Throw away fashion, this is NOT. On the opposite end of the [fast and cheap] spectrum of fashion is Standard Issue.
The New Zealand knitwear brand, Standard Issue, defines sustainable fashion. With it’s vertically integrated sustainable practices from yarn procurement to consumer end-use, Standard Issue is a leader in socio-economic and environmental clothing manufacturing.
According to the consulting firm, Mckinsey & Company, consumers keep clothing items about half as long as they did 15 years ago and some estimates suggest that consumers treat the lowest-priced garments as nearly disposable, discarding them after just seven or eight wears. In contrast, Standard Issue tells us their consumers keep their pieces in double that amount of time, around 15 years. Their use of natural yarns and the design of classic and timeless garments speak to a vision and business model of quality and longevity – an important factor in sustainable fashion.
They started this business in the late 1980’s and have certainly carved out a niche in the market with a winning formula of design and local manufacturing [made in New Zealand]. From our interview, we learn how they mitigate their carbon footprint by designing a product that consumers see as an investment, sourcing top quality biodegradable materials, and using zero waste knitting technology.
Today, Standard Issue, and brands like this, are considered progressive and advanced [they are a minority] in lessening the environmental impact of textile wastes and contributing to the socio-economic factor of a sustainable practice. Tomorrow, let’s hope this will be the norm [the majority] for the industry.
Advances in knitting machine technology means we can now knit garments all in one with zero-waste. – Standard Issue
What makes Standard Issue a sustainable knitwear brand? What are your social and environmental sustainable practices throughout the supply chain?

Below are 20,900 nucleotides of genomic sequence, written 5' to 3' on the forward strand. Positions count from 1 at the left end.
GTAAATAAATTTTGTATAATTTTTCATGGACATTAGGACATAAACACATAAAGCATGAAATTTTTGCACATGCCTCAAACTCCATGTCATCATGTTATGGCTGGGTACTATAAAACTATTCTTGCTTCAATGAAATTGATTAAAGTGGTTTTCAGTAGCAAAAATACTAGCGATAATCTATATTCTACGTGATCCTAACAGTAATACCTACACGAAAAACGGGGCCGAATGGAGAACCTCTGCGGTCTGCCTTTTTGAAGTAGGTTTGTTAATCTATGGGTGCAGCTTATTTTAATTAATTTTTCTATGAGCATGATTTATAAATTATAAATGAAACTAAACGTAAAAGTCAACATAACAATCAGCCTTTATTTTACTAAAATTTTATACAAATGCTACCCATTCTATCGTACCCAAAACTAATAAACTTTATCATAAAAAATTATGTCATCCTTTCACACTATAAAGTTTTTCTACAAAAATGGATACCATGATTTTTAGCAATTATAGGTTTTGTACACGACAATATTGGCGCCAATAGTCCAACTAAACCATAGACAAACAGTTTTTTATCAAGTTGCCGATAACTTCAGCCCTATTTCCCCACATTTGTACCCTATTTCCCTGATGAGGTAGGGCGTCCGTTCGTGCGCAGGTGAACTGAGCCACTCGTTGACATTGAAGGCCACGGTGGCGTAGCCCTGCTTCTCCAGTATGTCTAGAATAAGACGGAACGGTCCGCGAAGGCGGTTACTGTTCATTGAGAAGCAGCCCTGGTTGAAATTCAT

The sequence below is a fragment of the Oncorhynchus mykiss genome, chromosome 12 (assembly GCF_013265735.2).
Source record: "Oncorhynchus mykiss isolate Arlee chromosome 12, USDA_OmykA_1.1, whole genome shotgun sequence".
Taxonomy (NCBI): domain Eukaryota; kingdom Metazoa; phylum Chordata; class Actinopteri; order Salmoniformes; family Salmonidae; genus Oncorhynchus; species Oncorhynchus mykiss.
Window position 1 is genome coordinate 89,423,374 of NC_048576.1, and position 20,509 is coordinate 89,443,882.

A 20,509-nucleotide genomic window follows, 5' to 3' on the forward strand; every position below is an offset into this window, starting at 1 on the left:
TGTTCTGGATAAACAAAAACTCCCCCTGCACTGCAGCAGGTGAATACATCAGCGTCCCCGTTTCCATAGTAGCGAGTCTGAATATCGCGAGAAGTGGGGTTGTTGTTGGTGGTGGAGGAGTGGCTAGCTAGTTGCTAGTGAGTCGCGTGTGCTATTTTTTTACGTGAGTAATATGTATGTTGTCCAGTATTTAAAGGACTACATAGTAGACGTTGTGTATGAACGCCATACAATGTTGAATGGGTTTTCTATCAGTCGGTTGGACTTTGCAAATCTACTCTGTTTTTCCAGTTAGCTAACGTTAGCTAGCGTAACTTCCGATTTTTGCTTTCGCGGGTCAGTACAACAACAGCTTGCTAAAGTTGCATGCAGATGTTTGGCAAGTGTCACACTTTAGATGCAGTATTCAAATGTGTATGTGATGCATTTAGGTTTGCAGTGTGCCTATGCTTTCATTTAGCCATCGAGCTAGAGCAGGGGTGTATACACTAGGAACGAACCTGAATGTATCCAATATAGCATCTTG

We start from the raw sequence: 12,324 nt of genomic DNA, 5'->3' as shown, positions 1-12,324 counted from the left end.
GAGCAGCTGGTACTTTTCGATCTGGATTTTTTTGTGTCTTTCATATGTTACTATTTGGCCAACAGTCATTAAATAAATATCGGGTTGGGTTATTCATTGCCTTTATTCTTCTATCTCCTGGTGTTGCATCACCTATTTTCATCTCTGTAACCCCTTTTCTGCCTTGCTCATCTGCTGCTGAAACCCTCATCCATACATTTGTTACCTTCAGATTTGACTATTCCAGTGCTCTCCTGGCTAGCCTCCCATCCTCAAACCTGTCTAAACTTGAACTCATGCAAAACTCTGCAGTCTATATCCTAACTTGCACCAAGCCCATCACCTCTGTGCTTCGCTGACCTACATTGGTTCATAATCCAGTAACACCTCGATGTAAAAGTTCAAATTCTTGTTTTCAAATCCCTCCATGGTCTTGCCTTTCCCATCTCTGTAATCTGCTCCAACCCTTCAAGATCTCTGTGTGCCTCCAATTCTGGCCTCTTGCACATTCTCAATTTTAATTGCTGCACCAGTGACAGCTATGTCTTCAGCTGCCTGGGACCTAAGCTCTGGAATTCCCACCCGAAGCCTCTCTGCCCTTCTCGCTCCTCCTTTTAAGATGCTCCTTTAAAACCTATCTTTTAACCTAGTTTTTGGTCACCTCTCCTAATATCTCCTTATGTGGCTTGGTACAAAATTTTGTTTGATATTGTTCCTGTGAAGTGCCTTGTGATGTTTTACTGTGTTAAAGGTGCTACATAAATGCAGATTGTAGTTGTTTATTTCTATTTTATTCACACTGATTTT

Right from the start of the design process through to the end product we always consider and choose the most sustainable methods and materials. We design timeless styles with the hope that the consumer will wear the product for years not just one season. We create our products on whole-garment machines which are the most sustainable method of knitwear manufacture.
We source our yarns from the world’s best spinners and focus on using 100% natural yarns which will eventually biodegrade. By choosing high quality natural yarns the garments really are designed to last a lifetime, and with the right care, they will. The majority of our products are made using 100% Merino wool which is one of the most sustainable fibres the world has to offer. Our buttons are made from the Tagua nut which is a completely sustainable material, non-toxic and biodegradable.
Our factory is based in Auckland and we use local suppliers and employ staff locally to ensure we are putting back into NZ economy. In regard to our factory we recycle all textile waste, use packaging only when we have to, we actively try to have the lowest carbon footprint possible.
With your sustainable practice, do you consider all phases of a product life-cycle, including stages beyond your direct control like the product’s consumer usage/care and endpoint – designing a product with recycle in mind – shifting the industry and consumer behavior that this is the norm?